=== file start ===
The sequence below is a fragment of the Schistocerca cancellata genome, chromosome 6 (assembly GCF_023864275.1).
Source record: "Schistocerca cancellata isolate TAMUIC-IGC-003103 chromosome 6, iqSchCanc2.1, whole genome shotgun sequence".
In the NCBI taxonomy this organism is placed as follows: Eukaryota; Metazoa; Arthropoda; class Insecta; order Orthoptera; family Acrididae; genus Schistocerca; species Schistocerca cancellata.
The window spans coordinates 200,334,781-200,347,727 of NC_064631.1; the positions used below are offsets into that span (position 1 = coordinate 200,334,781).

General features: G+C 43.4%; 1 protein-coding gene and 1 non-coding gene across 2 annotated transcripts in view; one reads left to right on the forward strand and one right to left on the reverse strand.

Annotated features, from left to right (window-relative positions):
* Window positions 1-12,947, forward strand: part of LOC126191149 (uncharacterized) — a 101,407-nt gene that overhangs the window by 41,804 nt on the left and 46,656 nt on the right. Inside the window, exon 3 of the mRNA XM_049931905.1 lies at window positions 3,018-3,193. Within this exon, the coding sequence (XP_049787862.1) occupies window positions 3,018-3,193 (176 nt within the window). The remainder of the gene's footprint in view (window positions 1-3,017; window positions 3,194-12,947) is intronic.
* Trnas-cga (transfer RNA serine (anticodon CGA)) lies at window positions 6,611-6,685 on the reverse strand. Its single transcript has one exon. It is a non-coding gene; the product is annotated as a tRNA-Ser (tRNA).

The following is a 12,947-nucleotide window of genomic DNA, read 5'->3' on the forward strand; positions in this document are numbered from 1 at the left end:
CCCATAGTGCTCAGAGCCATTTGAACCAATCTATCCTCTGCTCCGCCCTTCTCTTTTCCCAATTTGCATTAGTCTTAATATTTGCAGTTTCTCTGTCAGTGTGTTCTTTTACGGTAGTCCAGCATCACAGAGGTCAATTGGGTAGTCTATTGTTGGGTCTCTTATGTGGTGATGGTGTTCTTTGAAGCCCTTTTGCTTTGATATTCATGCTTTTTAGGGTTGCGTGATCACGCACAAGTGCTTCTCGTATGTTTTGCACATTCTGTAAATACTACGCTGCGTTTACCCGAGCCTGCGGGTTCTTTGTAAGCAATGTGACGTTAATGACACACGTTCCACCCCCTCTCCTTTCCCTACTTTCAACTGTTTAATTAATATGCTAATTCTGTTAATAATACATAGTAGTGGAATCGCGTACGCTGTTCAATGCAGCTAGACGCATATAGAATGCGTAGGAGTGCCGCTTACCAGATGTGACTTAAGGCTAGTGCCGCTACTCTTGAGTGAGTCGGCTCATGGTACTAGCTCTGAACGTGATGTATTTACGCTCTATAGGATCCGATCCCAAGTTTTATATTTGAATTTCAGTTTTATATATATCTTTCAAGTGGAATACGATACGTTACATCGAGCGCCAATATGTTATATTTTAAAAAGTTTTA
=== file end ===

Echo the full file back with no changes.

The sequence below is a fragment of the Schistocerca cancellata genome, chromosome 6 (assembly GCF_023864275.1).
Source record: "Schistocerca cancellata isolate TAMUIC-IGC-003103 chromosome 6, iqSchCanc2.1, whole genome shotgun sequence".
In the NCBI taxonomy this organism is placed as follows: Eukaryota; Metazoa; Arthropoda; class Insecta; order Orthoptera; family Acrididae; genus Schistocerca; species Schistocerca cancellata.
The window spans coordinates 200,334,781-200,347,727 of NC_064631.1; the positions used below are offsets into that span (position 1 = coordinate 200,334,781).

General features: G+C 43.4%; 1 protein-coding gene and 1 non-coding gene across 2 annotated transcripts in view; one reads left to right on the forward strand and one right to left on the reverse strand.

Annotated features, from left to right (window-relative positions):
* Window positions 1-12,947, forward strand: part of LOC126191149 (uncharacterized) — a 101,407-nt gene that overhangs the window by 41,804 nt on the left and 46,656 nt on the right. Inside the window, exon 3 of the mRNA XM_049931905.1 lies at window positions 3,018-3,193. Within this exon, the coding sequence (XP_049787862.1) occupies window positions 3,018-3,193 (176 nt within the window). The remainder of the gene's footprint in view (window positions 1-3,017; window positions 3,194-12,947) is intronic.
* Trnas-cga (transfer RNA serine (anticodon CGA)) lies at window positions 6,611-6,685 on the reverse strand. Its single transcript has one exon. It is a non-coding gene; the product is annotated as a tRNA-Ser (tRNA).

The following is a 12,947-nucleotide window of genomic DNA, read 5'->3' on the forward strand; positions in this document are numbered from 1 at the left end:
CCCATAGTGCTCAGAGCCATTTGAACCAATCTATCCTCTGCTCCGCCCTTCTCTTTTCCCAATTTGCATTAGTCTTAATATTTGCAGTTTCTCTGTCAGTGTGTTCTTTTACGGTAGTCCAGCATCACAGAGGTCAATTGGGTAGTCTATTGTTGGGTCTCTTATGTGGTGATGGTGTTCTTTGAAGCCCTTTTGCTTTGATATTCATGCTTTTTAGGGTTGCGTGATCACGCACAAGTGCTTCTCGTATGTTTTGCACATTCTGTAAATACTACGCTGCGTTTACCCGAGCCTGCGGGTTCTTTGTAAGCAATGTGACGTTAATGACACACGTTCCACCCCCTCTCCTTTCCCTACTTTCAACTGTTTAATTAATATGCTAATTCTGTTAATAATACATAGTAGTGGAATCGCGTACGCTGTTCAATGCAGCTAGACGCATATAGAATGCGTAGGAGTGCCGCTTACCAGATGTGACTTAAGGCTAGTGCCGCTACTCTTGAGTGAGTCGGCTCATGGTACTAGCTCTGAACGTGATGTATTTACGCTCTATAGGATCCGATCCCAAGTTTTATATTTGAATTTCAGTTTTATATATATCTTTCAAGTGGAATACGATACGTTACATCGAGCGCCAATATGTTATATTTTAAAAAGTTTTA